Specialty contractors such as roofers who rely on foreign guest workers to fill seasonal labor shortages may be a bit confused. First reports surfaced of a serious shortage in the number of H-2B visas available compared to the demand — 82,000 applications for 66,000 allotments. Then Congress stepped in and raised the cap to nearly 130,000 visas to seemingly save the day. But, it's still up to the Department of Homeland Security to actually issue the visas. Last year, only 15,000 additional visas were issued.
Uncertainty around the program comes amid some of the worst labor shortages in recent history. With unemployment near just 4%, many specialty contractors are having difficulty meeting the continued demand for remodeling and renovation. For example, the most recent NAHB statistics show that nearly 60% of roofers are facing labor shortages.
While H-2B may be an option, there’s a lot contractors need to understand about the program to determine whether it’s right for them. BUILDER sister site Replacement Contractor contributor Gary Thill presents three key considerations about H-2B:
Businesses that are just starting to think about H-2B visas for this year’s workload are probably coming to the table too late, Moch said. That’s because the lengthy process requires Department of Labor certification along with a number of other applications. Employers must also prove that they’re not able to fill the positions with U.S. employees. “It’s a very rigorous process to get there,” Alexis Moch, federal legislative director for NAHB. said. “You have to have exhausted all options and demonstrate a good faith effort to advertise the position.”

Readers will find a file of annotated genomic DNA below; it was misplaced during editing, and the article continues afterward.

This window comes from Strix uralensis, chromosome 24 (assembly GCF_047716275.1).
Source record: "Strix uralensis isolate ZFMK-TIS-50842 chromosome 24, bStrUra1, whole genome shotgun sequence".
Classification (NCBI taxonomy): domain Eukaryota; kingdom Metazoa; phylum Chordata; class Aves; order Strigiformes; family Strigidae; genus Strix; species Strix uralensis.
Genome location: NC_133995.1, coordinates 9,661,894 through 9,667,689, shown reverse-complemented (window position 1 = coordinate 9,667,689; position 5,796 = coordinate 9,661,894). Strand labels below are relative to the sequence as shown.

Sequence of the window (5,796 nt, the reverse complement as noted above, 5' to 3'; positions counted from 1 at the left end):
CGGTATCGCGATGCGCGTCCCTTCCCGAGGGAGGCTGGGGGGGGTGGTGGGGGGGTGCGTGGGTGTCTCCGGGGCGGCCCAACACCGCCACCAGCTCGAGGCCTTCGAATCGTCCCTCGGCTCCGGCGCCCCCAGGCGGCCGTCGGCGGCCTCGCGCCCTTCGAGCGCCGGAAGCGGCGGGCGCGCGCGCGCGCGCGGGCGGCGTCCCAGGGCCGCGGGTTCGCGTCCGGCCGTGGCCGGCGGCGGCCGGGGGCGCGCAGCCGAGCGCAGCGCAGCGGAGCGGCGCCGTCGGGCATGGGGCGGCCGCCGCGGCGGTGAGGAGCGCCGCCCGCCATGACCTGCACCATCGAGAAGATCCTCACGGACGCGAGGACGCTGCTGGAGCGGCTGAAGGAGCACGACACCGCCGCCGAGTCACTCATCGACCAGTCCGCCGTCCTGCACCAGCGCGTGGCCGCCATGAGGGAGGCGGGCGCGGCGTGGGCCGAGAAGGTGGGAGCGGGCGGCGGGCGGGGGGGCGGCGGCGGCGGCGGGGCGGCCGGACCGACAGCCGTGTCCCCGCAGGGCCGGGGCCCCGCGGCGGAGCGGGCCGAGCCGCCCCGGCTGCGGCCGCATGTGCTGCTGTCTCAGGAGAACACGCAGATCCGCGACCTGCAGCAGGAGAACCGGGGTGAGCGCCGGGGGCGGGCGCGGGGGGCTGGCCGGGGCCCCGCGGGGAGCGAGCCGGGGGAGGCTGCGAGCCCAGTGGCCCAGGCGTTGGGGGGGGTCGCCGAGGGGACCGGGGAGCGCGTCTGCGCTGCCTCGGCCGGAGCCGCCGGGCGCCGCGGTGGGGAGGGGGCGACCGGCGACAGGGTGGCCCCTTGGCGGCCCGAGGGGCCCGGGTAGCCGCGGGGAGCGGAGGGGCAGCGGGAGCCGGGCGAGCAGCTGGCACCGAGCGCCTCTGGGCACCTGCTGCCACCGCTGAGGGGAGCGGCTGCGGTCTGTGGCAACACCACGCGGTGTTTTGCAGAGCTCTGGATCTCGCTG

Along with applications come fees including a $460 form and filing fee, not to mention all the time it takes to deal with the government red tape the program requires. “The program is extremely costly and complicated, yet employers turn to it because it is the only way they can hire legal seasonal workers,” said Jim Barr, NRCA’s Chairman and president of Barr Roofing.
Even after jumping through those hoops, there’s no guarantee that you’ll be granted the visas. With an ongoing labor shortage, the demand for H-2B visas rises, and it’s become an annual need for Congress to increase the allotments. “It’s highly competitive and there are no guarantees,” Moch warned.